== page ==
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The Epoch Times
The Epoch Times
25 Mar 2023

NextImg:Tornadoes Kill at Least 23 in Mississippi

Tornadoes left 23 dead in Mississippi, with dozens more injured, officials said on March 25.

In addition to the dead and injured, four people are missing in the state, the Mississippi Emergency Management Agency said in a statement.

“Unfortunately, these numbers are expected to change,” the agency said.

Mississippi Gov. Tate Reeves said that “at least” 23 Mississippians were killed by the tornadoes.

Tornadoes hit the city of Winona and inflicted damage in Silver City and Rolling Fork, all in central Mississippi, according to the National Weather Service.

“The loss will be felt in these towns forever. Please pray for God’s hand to be over all who lost family and friends,” Reeves said in a statement.

Photographs from the ground showed heavy damage, including a water tower knocked down.

Rolling Fork Mayor Eldridge Walker told WJTV that the storms damaged many homes, including his own.

“What we found was devastation all around us,” Walker said.

“My city is gone. But we are resilient and we are going to come back strong,” Walker added to CNN.

Cornel Knight said that he, his wife, and their 3-year-old daughter were at a relative’s home in Rolling Fork when the tornado struck. He said the sky was dark but “you could see the direction from every transformer that blew.”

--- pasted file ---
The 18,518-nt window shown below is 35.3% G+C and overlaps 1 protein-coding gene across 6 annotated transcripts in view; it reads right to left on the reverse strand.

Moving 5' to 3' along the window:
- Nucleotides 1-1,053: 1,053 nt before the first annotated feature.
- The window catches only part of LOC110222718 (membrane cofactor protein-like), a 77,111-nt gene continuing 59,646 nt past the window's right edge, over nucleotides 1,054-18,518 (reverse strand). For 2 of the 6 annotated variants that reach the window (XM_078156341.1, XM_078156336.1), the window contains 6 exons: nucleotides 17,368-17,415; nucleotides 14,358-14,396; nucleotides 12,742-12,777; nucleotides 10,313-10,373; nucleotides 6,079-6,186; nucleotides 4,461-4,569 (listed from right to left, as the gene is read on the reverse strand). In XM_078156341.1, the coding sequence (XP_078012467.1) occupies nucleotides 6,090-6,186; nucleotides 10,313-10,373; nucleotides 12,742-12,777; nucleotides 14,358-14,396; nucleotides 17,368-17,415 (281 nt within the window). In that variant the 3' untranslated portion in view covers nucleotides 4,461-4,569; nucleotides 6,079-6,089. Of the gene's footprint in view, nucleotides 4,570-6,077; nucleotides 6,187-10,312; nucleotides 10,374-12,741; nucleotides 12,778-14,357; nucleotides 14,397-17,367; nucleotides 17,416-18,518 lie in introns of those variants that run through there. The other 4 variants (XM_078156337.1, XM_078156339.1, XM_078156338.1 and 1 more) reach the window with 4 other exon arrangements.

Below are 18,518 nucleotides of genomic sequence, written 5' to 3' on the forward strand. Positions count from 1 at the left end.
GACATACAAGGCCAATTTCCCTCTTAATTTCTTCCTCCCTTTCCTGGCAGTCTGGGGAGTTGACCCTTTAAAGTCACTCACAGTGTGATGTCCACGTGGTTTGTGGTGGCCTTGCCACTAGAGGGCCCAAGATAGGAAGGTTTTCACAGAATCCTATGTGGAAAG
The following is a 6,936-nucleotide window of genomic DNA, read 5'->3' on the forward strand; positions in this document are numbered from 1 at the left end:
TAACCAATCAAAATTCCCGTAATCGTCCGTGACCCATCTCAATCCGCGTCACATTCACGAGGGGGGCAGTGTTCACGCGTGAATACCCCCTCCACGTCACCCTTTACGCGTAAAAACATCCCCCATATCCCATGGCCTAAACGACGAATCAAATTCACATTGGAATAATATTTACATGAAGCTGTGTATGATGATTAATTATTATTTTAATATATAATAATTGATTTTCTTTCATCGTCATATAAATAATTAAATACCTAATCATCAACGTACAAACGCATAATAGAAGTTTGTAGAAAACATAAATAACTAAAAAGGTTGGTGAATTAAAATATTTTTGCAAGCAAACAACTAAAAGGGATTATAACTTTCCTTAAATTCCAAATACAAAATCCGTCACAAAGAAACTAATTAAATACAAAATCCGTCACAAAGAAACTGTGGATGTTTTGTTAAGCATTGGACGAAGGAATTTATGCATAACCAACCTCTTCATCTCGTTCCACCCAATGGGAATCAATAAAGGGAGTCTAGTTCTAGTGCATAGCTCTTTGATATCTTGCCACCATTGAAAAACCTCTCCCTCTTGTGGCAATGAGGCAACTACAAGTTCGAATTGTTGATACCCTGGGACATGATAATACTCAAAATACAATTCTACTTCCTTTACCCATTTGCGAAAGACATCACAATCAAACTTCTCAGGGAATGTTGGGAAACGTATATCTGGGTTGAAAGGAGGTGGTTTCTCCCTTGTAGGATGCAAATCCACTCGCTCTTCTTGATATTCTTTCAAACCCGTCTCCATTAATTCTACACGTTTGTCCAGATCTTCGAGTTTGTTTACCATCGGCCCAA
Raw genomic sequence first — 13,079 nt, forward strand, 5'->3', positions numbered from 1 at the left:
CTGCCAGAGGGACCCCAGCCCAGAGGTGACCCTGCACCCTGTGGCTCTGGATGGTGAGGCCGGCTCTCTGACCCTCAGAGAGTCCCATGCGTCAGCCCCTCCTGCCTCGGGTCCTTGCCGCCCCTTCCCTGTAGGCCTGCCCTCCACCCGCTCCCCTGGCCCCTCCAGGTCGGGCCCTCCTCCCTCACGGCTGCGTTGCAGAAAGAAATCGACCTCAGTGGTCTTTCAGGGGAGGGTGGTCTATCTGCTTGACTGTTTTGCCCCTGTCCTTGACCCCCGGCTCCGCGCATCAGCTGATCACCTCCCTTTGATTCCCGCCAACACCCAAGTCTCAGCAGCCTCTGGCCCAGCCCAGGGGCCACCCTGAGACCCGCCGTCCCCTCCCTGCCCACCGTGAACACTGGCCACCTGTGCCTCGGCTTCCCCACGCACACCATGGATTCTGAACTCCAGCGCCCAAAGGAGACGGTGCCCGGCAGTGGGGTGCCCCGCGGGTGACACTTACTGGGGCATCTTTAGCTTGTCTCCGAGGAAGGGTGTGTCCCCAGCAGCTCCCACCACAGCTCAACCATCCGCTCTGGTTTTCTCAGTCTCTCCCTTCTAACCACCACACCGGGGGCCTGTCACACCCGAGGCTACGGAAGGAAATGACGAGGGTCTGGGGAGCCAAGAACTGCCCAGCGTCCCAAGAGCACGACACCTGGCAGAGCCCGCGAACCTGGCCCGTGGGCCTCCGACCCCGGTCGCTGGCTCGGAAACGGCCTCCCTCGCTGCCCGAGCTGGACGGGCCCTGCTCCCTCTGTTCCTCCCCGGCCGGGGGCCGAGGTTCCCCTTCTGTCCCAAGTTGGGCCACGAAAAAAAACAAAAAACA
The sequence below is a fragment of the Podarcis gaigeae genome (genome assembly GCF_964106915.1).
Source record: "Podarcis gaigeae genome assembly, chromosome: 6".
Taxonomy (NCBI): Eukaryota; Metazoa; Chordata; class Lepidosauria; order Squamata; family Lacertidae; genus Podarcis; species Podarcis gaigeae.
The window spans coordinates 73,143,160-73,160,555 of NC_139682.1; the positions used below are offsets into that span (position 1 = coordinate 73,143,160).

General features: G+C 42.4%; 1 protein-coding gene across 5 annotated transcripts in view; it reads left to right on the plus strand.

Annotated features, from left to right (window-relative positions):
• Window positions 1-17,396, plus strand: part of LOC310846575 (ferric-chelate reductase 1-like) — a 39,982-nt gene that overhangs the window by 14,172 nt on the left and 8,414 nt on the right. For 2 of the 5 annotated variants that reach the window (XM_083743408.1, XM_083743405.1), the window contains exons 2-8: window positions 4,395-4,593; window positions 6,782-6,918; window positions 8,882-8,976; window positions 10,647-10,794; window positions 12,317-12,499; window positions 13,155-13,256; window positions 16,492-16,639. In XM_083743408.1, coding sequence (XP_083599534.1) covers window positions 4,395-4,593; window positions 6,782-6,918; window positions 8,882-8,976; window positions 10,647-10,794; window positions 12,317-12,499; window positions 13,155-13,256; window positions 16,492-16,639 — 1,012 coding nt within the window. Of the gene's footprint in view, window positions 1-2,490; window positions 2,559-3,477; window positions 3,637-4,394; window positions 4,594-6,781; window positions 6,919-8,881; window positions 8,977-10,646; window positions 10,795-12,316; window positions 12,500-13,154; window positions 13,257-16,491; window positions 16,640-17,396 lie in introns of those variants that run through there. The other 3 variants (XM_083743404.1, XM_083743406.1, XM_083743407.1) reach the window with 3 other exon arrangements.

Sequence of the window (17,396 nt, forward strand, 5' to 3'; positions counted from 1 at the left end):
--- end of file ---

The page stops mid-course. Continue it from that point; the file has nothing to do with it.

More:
He said it was “eerily quiet” as that happened. Knight said he watched from a doorway until the tornado was, he estimated, less than a mile away. Then he told everyone in the house to take cover in a hallway. He said the tornado struck another relative’s home across a wide corn field from where he was. A wall in that home collapsed and trapped several people inside.

The damage in Rolling Fork was so widespread that several storm chasers—who follow severe weather and often put up livestreams showing dramatic funnel clouds—pleaded for search and rescue help. Others abandoned the chase to drive injured people to the hospitals themselves.

Mississippi emergency officials said that crews were searching for people.

“We have numerous local and state search and rescue teams that continue to work this morning. A number of assets are on the ground to assist those that have been impacted,” the Mississippi Emergency Management Agency said.

The storms struck the state on Friday night and wreaked havoc before moving into Alabama.

Barns, trees, and power lines were brought down by the weather.

As of Saturday morning, 20,247 households in Alabama were without power, in addition to 15,321 households in Mississippi, according to

The Associated Press contributed to this report.